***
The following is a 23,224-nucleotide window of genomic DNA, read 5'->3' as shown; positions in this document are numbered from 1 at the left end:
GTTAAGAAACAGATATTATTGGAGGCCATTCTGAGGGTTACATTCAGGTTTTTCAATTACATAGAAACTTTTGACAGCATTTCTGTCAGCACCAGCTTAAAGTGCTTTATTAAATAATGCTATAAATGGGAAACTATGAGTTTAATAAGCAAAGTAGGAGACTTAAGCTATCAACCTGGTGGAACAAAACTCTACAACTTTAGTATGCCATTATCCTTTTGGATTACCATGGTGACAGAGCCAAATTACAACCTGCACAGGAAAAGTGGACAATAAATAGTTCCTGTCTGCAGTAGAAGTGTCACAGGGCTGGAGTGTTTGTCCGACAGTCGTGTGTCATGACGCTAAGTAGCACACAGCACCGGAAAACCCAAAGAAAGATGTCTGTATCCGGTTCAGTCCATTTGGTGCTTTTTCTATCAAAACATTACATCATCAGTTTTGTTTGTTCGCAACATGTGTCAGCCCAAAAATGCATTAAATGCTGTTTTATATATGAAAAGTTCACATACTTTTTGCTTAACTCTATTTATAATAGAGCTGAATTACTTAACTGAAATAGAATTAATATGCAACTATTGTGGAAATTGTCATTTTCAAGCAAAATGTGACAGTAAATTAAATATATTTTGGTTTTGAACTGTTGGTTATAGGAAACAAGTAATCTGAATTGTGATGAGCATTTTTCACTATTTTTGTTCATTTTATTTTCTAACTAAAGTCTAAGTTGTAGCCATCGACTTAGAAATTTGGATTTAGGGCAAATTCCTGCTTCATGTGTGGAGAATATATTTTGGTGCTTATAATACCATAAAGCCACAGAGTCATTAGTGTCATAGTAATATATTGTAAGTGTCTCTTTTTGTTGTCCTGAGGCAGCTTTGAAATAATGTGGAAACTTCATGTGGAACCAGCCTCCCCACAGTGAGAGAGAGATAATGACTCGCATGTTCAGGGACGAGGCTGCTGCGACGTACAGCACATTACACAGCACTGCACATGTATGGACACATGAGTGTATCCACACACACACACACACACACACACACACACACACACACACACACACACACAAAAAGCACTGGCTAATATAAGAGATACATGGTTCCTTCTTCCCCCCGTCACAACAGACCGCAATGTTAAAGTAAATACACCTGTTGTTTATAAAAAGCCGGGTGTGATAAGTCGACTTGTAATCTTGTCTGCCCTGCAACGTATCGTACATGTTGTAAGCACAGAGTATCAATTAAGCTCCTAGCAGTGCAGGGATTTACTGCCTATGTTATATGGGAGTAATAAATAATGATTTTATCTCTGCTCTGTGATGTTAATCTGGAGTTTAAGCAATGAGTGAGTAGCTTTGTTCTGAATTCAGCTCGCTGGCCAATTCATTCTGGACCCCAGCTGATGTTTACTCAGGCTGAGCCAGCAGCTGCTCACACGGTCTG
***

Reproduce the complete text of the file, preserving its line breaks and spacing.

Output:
The following is a 23,224-nucleotide window of genomic DNA, read 5'->3' as shown; positions in this document are numbered from 1 at the left end:
GTTAAGAAACAGATATTATTGGAGGCCATTCTGAGGGTTACATTCAGGTTTTTCAATTACATAGAAACTTTTGACAGCATTTCTGTCAGCACCAGCTTAAAGTGCTTTATTAAATAATGCTATAAATGGGAAACTATGAGTTTAATAAGCAAAGTAGGAGACTTAAGCTATCAACCTGGTGGAACAAAACTCTACAACTTTAGTATGCCATTATCCTTTTGGATTACCATGGTGACAGAGCCAAATTACAACCTGCACAGGAAAAGTGGACAATAAATAGTTCCTGTCTGCAGTAGAAGTGTCACAGGGCTGGAGTGTTTGTCCGACAGTCGTGTGTCATGACGCTAAGTAGCACACAGCACCGGAAAACCCAAAGAAAGATGTCTGTATCCGGTTCAGTCCATTTGGTGCTTTTTCTATCAAAACATTACATCATCAGTTTTGTTTGTTCGCAACATGTGTCAGCCCAAAAATGCATTAAATGCTGTTTTATATATGAAAAGTTCACATACTTTTTGCTTAACTCTATTTATAATAGAGCTGAATTACTTAACTGAAATAGAATTAATATGCAACTATTGTGGAAATTGTCATTTTCAAGCAAAATGTGACAGTAAATTAAATATATTTTGGTTTTGAACTGTTGGTTATAGGAAACAAGTAATCTGAATTGTGATGAGCATTTTTCACTATTTTTGTTCATTTTATTTTCTAACTAAAGTCTAAGTTGTAGCCATCGACTTAGAAATTTGGATTTAGGGCAAATTCCTGCTTCATGTGTGGAGAATATATTTTGGTGCTTATAATACCATAAAGCCACAGAGTCATTAGTGTCATAGTAATATATTGTAAGTGTCTCTTTTTGTTGTCCTGAGGCAGCTTTGAAATAATGTGGAAACTTCATGTGGAACCAGCCTCCCCACAGTGAGAGAGAGATAATGACTCGCATGTTCAGGGACGAGGCTGCTGCGACGTACAGCACATTACACAGCACTGCACATGTATGGACACATGAGTGTATCCACACACACACACACACACACACACACACACACACACACACACACACACACAAAAAGCACTGGCTAATATAAGAGATACATGGTTCCTTCTTCCCCCCGTCACAACAGACCGCAATGTTAAAGTAAATACACCTGTTGTTTATAAAAAGCCGGGTGTGATAAGTCGACTTGTAATCTTGTCTGCCCTGCAACGTATCGTACATGTTGTAAGCACAGAGTATCAATTAAGCTCCTAGCAGTGCAGGGATTTACTGCCTATGTTATATGGGAGTAATAAATAATGATTTTATCTCTGCTCTGTGATGTTAATCTGGAGTTTAAGCAATGAGTGAGTAGCTTTGTTCTGAATTCAGCTCGCTGGCCAATTCATTCTGGACCCCAGCTGATGTTTACTCAGGCTGAGCCAGCAGCTGCTCACACGGTCTG